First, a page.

Yao Li 姚莉 1922 - now
Yao Li was born Yáo Xiùyún in 1922, and
raised in Shanghai. She started performing on the radio in 1935 at the age of
thirteen, and a year later, she recorded her first single with Yan Hua called
"Xin xiao fang niu" (新小放牛) She was signed to Pathé Records, and became one of
China's Seven Great Singing Stars. Her 1940 version of Rose, Rose, I Love You,
later recorded by Frankie Laine in the United States with English lyrics, was
her most famous song and won her great popularity. Yao's version was also released
in the U.S.A, and in the United Kingdom - her name was given as "Miss Hue
Lee". Her high, soft singing style was typical of Chinese popular music of
Her brother Yao Min was also a successfull pop singer, and probably the best-known Chinese pop songwriter of the shidaiqu era. They often recorded as a duo. Yao was a contemporary of Zhou Xuan, and had a stage name of "Silver Voice", in counterpart to Zhou Xuan - "Golden Voice". Yao Li's voice changed with time. Her initial success in Shanghai was partially indebted to the techniques and vocal training of Russian diaspora court musicians. Later, her voice became lower and thicker, full of jazz's lyricism. In the 1950s, however, she began to fall in love with the voice of Patti Page, and developed a new hybrid style based on jazz and country music.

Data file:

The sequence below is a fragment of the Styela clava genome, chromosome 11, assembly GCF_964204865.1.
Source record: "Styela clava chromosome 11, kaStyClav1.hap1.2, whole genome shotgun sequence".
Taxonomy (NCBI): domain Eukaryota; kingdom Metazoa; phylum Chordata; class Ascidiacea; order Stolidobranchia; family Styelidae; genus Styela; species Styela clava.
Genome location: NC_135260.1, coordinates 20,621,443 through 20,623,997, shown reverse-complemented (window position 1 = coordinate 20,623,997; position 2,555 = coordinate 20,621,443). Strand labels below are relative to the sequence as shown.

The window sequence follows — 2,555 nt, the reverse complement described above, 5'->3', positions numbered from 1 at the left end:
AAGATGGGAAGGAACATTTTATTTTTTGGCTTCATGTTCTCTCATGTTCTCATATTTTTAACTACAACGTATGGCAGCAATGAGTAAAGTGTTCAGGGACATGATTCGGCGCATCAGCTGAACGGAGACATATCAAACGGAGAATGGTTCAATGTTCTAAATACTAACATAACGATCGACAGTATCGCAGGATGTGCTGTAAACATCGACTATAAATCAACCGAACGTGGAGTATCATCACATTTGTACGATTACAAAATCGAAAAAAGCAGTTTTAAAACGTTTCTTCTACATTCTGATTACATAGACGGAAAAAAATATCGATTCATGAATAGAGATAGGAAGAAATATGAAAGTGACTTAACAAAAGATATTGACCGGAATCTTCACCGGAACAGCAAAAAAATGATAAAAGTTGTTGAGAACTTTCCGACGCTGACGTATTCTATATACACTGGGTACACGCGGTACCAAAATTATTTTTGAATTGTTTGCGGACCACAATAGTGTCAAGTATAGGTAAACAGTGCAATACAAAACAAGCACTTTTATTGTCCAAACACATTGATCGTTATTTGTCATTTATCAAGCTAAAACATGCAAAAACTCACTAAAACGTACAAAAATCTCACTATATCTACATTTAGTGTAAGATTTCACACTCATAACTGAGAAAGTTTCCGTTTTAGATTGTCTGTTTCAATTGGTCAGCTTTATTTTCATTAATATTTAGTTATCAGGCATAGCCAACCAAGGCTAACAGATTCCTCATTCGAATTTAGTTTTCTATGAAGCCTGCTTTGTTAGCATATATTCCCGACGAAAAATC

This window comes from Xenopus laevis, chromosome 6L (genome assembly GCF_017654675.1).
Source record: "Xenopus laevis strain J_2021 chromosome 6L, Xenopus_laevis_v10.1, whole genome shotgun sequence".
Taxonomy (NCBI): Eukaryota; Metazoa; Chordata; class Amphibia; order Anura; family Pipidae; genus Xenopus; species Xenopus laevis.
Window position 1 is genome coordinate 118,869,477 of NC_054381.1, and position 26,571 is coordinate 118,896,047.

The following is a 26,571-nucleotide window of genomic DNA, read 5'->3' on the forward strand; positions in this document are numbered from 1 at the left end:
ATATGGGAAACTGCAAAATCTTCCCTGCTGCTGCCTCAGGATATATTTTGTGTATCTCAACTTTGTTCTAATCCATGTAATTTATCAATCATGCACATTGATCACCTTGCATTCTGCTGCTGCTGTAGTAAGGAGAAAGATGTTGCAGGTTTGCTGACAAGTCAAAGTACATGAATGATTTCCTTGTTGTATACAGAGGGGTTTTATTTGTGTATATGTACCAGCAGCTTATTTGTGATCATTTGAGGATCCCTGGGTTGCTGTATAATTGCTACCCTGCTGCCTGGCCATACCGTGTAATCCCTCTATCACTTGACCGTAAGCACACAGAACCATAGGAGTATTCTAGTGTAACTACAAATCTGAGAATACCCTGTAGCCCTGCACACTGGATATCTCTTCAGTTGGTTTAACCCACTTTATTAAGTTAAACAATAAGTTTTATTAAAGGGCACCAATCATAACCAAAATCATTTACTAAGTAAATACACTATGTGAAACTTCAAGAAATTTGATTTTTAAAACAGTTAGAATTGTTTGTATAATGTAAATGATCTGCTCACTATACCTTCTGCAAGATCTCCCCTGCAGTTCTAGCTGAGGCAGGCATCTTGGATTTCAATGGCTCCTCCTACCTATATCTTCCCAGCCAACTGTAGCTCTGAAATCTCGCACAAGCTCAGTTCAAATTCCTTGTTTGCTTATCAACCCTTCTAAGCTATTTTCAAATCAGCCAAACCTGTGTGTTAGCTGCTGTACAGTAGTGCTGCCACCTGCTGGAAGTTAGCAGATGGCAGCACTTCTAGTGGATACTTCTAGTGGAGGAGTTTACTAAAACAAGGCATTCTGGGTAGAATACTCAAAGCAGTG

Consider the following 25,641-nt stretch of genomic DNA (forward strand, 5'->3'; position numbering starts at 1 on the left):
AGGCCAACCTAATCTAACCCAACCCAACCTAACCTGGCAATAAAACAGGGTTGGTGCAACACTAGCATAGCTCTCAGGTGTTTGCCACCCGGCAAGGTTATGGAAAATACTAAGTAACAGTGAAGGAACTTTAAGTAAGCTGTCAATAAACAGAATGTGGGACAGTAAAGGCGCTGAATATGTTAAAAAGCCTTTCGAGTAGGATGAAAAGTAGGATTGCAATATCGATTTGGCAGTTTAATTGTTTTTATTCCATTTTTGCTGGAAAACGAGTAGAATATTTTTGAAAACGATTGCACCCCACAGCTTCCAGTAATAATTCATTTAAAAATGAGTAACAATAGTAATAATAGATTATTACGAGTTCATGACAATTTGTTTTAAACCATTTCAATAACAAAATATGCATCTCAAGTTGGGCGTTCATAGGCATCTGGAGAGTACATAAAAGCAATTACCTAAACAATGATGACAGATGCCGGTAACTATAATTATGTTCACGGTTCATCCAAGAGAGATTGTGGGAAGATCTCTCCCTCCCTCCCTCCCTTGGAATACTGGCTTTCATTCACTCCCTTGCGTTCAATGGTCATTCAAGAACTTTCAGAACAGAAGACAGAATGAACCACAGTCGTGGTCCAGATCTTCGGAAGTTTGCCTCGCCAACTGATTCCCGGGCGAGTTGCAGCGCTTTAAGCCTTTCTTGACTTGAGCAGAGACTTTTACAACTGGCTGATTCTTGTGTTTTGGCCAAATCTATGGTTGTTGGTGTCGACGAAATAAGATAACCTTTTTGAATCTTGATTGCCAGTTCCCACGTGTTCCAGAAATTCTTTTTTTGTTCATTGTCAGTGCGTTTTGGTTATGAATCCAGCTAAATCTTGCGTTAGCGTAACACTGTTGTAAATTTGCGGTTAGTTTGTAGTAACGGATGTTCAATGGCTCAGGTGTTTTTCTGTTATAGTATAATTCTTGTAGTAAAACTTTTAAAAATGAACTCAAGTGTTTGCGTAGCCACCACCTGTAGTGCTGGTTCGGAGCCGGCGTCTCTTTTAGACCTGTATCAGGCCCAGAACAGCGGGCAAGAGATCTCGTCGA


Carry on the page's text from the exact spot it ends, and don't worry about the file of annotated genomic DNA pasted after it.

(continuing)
She married Huang Baoluo (黃保羅) in 1947 and ceased performing on stage to devote time to her family. Following the Communist seizure of power in China in 1949, popular music was considered ideologically suspect and Yao fled to Hong Kong in 1950 to continue her singing career there. In addition to releasing hit records, beginning in 1955 with the film 桃花江 (Peach Blossom River), she often acted as a playback singer for movie superstars. Many of the featured songs would also become popular. She stopped singing in 1967 upon the death of her brother but took an executive position with EMI Music Hong Kong in 1969. In 1970, she returned to performing and travelled to Taiwan to perform there for the first time and sought unsuccessfully to sign Teresa Teng to EMI for the Hong Kong market. She retired officially in 1975 but remained supportive of singers such as Wakin Chau.
Over 400 gramophone records have been attributed to her. I believe Yao is still alive today, and aged ninety, but I have not been able to verify this.